Tea Time Tunes


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Monday, April 13, 2009

A Cup of Big Apple Tea

At the end of last weekend, I received a call from a dear friend whom I had not spoken to in a few months. I was very glad to hear her voice, but she was on a mission and had called with one very specific and important question:

"Do you remember what street Alice's Tea Cup is on?"

Back in 2004, while we were both in school studying theatre, we had the bright idea to do go and explore New York City's theatre world for about a month as an independent study. Our professor loved the idea, so off we went. Since both of us like tea (she, too, is a youthful Tea Time subscriber!), part of our explorations led us to Alice's Tea Cup.
This is one of my absolute favorite tea rooms. As the name suggests, everything in the restaurant centers around the theme of the mad tea party in "Alice in Wonderland". The tables are a mismatched collection of dark wood pieces. I use the term "tables" loosley because one of them is actually an old converted sewing table, complete with a foot pedal. The china is also a hodge podge of different patterns and shapes. The walls are painted with bright colors, and are also adorned with photographs of real people posed in scenes depicting the mad tea party. The words from the book make up a border that travles all around the restaurant. TeaMuse.com put it best by saying, "The d├ęcor welcomes females and males of all ages, as it's neither frilly nor consciously upscale...Haley and Lauren have provided a center for enjoying tea and friends without pretension."
They serve breakfast, lunch, a variety of tea options, and dinner. The scones are to die for. They are, hands down, the best scones I have ever had, and I have yet figure out how to replicate them in my own kitchen. They have an extensive menu of well over 100 teas, all of which you can purchase from their gift shop area to take home with you.

Once my friend and I discovered Alice's Tea Cup, we made a second visit before returning home. I was so excited to learn that she had made it back to New York this past week and had some time to catch the train to Alice's for a cup. Once I looked up the address for her, I was also excited to discover that, not only has Alice's has branched out and now has three locations across NYC, but they have also made available franchising opportunities. I must say, my mind reeled with thoughts of opening my very own Alice's Tea Cup here in the Dallas/Ft. Worth area.

Like I said, this is one of my absolute favorite tea rooms. I have been back to NYC twice since then, and made a point to have tea at Alice's both times. Since I haven't visited since 2005, I don't think it's fair to do an official review, but be on the look out for one as soon as I make my next trip up north. For now, I'll just say that if you're in New York City, it's definitely worth stopping by. And if you happen to visit one of the newer locations, I'd love to hear about it.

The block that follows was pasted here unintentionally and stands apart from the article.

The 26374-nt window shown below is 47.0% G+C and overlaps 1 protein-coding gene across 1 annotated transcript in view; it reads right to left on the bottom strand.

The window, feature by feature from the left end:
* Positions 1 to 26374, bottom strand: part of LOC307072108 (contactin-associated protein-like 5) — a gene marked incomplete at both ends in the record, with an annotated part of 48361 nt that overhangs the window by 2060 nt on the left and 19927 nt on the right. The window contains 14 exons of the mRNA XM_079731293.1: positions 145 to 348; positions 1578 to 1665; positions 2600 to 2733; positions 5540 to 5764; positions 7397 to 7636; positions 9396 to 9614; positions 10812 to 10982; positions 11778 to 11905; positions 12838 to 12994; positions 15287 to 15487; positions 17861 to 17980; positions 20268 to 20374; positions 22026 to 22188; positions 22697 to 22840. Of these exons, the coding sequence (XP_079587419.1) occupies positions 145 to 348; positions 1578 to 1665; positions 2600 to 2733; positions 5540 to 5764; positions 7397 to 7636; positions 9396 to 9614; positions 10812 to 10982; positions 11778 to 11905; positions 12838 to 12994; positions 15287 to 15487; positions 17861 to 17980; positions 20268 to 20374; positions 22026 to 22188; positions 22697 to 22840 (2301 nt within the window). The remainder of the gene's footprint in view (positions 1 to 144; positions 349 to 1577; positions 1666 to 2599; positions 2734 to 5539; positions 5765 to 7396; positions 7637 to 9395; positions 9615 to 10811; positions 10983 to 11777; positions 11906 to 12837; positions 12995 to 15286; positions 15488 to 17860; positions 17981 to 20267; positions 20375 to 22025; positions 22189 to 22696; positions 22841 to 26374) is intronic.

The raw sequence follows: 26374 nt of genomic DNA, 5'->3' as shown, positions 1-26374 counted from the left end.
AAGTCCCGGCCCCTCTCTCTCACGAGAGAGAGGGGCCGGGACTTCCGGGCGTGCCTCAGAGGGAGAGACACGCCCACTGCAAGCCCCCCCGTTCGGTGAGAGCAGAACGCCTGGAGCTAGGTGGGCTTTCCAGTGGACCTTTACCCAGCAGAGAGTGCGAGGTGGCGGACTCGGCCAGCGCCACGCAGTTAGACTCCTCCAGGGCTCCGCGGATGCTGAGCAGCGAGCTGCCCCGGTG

Alice's Tea Cup Chapter 1
102 West 73rd Street
New York, New York 10023
212-799-3006


OTHER NYC LOCATIONS:

Alice's Tea Cup Chapter 2
156 East 64th Street
212-486-9200

Alice's Tea Cup Chapter 3
220 East 81st Street
212-734-4832

Thursday, April 9, 2009

Madeline's Tea Room - Palestine, T.X.

Before I begin this review, I would like to say a special thanks to my husband, who is so generous in being my partner in tea room exploration, even if a particular location may not be his "cup of tea". His manners are well enough that I can be seen with him in public, and he makes me laugh when he licks the spread off of his crackers or slurps his soup when he thinks no one is paying attention. :-)

Madeline's Tea Room
Corner of 287 South and FM 2419
Palestine, TX
903-731-7095

Madeline's Tea Room is located about a mile or two headed out of town, so you're probably not likely to just happen upon it if you were visiting this area. But, with the help of my handy-dandy GPS, we found it without a problem. As we got out of the car, I smiled as I took in the exterior of the building, which had a very welcoming country cottage appearance accented with beautiful flower beds and white fencing and latticework.
As we walked across the porch and in through the screen door, I began to wonder if we had come at the wrong time. There was no one to be seen inside (well, there was only one other car in the parking lot), and the place was dark. Reservations were not required, so we were arriving unannounced, but I checked the sign again, and they were open according to their schedule. We stood in the doorway for a moment looking around. At last, a cheery voice from the back welcomed us in, and we were seated by the proprietor who went about explaining to us that Saturdays were usually very show days when she gets a head start on her baking - as she hastily plugged in and turned on the lights and music.
A quick glance around the room reveals a heavy floral and pastel Country/Victorian decor that is geared more towards a feminine taste. It was at once elegant and cozy, which is a nice combination. The tables are covered with solid pastel tablecloths which are again topped with smaller lace cloths. Each table holds a small candle "lamp", a fairy figurine, a sweet little bouquet of flowers, a glass containing Sweet 'N Low packets, and is already set with your silver and napkin.